Sanna Marin went on a night out in Helsinki on Saturday, hours after her foreign minister had tested positive.
She was initially told she did not need to isolate because she had been fully vaccinated, but later missed a text that advised her to do so.
Critics questioned her judgement for not isolating until testing negative.
The Social Democratic prime minister, 36, said the text message that advised her to avoid social contact was sent to her work phone, which she had left at home.
When she saw the text on Sunday, she urgently sought a Covid test and the result came back negative.
At first Ms Marin defended her actions, arguing that she had followed the advice of her secretary of state, who informed her about the Covid exposure.
But in a Facebook post on Monday, Ms Marin said she should have double-checked the guidance and used better judgement.
“I am very sorry for not understanding that I needed to do that,” she wrote.
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Under Finland’s Covid guidelines, anyone who is double-jabbed does not need to isolate if they come into contact with a positive case.
But the guidelines do advise people to voluntarily avoid social contact if they are waiting for access to a Covid test.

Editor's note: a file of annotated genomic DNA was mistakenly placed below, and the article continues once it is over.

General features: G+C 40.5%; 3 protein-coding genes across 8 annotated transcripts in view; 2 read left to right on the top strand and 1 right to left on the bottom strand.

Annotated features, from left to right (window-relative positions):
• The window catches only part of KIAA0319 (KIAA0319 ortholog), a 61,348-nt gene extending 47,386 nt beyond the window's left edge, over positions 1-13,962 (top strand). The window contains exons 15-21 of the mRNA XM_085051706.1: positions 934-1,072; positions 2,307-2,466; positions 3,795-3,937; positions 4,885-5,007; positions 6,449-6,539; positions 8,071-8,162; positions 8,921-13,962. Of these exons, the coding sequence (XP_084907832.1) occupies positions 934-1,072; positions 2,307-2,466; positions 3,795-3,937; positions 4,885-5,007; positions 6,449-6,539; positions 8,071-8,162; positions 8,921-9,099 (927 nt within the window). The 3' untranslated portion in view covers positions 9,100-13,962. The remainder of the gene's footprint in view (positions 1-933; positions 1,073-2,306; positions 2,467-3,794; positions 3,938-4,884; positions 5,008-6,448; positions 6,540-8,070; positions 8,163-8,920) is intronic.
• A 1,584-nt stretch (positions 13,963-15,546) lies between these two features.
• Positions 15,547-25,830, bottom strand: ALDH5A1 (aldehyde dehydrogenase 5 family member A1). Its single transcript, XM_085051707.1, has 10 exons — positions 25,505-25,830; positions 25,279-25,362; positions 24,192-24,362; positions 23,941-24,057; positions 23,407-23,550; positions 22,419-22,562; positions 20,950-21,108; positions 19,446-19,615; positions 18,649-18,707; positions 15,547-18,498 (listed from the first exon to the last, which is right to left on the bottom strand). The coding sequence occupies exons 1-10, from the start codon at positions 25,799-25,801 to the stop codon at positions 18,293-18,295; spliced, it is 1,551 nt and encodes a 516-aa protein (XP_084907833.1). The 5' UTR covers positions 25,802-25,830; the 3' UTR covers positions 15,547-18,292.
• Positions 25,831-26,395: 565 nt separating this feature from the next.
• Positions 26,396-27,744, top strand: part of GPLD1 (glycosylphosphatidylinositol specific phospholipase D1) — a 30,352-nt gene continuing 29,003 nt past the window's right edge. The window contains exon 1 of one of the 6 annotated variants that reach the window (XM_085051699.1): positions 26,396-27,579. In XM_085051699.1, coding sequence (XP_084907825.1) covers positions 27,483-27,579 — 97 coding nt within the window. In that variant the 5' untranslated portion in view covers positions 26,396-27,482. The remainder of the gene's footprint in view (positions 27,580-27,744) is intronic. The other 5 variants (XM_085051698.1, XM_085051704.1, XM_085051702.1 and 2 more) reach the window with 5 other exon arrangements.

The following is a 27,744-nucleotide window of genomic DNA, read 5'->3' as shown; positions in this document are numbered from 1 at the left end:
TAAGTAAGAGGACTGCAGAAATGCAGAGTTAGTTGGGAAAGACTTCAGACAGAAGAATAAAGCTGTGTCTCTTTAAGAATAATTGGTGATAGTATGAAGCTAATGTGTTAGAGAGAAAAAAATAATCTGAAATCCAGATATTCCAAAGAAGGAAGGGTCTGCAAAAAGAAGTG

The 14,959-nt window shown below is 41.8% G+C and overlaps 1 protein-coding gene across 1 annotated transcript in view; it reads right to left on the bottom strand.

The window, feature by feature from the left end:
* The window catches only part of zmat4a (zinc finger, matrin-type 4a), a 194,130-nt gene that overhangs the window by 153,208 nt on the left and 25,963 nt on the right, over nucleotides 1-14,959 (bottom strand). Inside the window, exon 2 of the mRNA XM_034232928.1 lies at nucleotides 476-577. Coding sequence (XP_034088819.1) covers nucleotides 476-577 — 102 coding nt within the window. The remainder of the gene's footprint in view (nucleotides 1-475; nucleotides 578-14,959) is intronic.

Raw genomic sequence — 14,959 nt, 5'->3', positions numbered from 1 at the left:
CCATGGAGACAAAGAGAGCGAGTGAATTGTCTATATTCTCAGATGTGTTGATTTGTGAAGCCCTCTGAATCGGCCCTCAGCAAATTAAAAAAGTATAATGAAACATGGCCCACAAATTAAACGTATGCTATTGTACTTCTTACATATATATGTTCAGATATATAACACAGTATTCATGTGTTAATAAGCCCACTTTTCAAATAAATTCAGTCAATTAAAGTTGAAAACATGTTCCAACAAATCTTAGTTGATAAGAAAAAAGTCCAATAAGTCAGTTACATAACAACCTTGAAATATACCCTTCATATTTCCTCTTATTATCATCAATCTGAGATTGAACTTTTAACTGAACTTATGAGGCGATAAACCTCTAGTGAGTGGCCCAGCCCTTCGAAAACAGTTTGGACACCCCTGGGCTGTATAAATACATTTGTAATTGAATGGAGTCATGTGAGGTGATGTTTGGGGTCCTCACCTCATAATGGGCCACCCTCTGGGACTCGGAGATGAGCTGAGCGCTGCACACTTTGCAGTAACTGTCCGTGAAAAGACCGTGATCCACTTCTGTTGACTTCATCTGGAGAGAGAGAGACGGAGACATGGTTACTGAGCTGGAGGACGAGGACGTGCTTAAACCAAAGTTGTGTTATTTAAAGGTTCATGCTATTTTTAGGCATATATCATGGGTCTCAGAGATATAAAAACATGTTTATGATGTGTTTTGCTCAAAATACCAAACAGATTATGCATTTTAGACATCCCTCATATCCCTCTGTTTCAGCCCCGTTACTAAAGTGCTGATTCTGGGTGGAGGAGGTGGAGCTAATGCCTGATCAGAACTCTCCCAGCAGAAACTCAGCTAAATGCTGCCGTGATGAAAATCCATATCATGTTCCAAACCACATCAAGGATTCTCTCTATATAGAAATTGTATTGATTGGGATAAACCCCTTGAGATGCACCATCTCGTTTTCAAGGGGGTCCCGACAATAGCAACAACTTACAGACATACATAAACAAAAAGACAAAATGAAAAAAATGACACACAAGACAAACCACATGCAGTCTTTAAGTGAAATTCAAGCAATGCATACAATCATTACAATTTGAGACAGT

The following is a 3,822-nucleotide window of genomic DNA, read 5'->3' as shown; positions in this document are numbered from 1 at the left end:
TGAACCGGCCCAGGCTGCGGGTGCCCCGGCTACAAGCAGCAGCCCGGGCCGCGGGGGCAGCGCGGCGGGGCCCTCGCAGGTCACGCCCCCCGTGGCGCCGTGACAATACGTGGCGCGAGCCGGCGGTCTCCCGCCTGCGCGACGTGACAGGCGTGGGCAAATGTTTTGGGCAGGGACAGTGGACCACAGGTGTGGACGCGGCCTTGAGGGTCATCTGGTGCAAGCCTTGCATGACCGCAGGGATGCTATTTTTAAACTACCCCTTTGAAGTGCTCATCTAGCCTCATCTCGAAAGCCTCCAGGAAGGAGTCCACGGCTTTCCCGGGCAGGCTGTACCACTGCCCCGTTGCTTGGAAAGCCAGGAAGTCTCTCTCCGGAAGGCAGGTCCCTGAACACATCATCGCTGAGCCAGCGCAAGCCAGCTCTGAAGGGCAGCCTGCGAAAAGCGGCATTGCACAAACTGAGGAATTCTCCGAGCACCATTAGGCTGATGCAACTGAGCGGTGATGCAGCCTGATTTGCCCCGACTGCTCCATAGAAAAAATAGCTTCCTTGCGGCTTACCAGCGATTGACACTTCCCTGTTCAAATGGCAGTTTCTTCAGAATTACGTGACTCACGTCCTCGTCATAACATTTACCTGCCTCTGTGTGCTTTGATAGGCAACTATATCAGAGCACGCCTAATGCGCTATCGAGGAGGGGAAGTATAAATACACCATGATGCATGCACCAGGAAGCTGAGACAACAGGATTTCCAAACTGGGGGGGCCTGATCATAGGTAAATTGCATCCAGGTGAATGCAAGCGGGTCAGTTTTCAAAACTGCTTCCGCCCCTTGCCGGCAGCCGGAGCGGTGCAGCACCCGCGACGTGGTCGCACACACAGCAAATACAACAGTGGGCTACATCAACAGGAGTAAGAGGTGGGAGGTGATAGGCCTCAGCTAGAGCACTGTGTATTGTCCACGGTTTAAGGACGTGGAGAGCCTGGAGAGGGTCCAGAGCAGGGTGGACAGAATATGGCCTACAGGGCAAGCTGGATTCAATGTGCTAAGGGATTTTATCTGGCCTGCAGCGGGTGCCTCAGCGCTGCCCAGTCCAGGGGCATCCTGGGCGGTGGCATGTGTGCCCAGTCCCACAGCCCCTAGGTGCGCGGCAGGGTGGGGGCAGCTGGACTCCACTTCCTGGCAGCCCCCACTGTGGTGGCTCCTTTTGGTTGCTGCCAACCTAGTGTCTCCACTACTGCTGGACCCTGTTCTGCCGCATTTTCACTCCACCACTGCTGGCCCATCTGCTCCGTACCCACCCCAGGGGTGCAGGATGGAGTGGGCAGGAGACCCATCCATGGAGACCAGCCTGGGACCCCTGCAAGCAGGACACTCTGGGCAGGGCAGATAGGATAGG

Separate guidelines for government ministers and employees also recommend limiting social contact immediately after exposure, according to Finland’s Helsingin Sanomat newspaper.
Ms Marin has faced criticism since a gossip magazine published photos of the prime minister attending a Helsinki nightclub with friends on Saturday.
The Seiska magazine said it spoke to witnesses who saw her dancing at the Butchers club, where she stayed until 04:00.
Opposition politicians suggested Ms Marin should have set a good example by isolating voluntarily instead of going clubbing. Mia Laiho, an MP for the National Coalition Party, said Ms Marin had been “irresponsible”.
Ms Marin became the world’s youngest prime minister when she elected to lead a centre-left coalition with four other parties in 2019.
Finland has fared better than most of its European allies during the Covid pandemic, recording about 196,000 cases and 1,384 deaths.
But since September, infections have been creeping ever higher, with increases of more than 1,000 a day for weeks.
The country has also recorded eight cases of the new Omicron variant, which experts fear may be more transmissible and evade some immunity to Covid.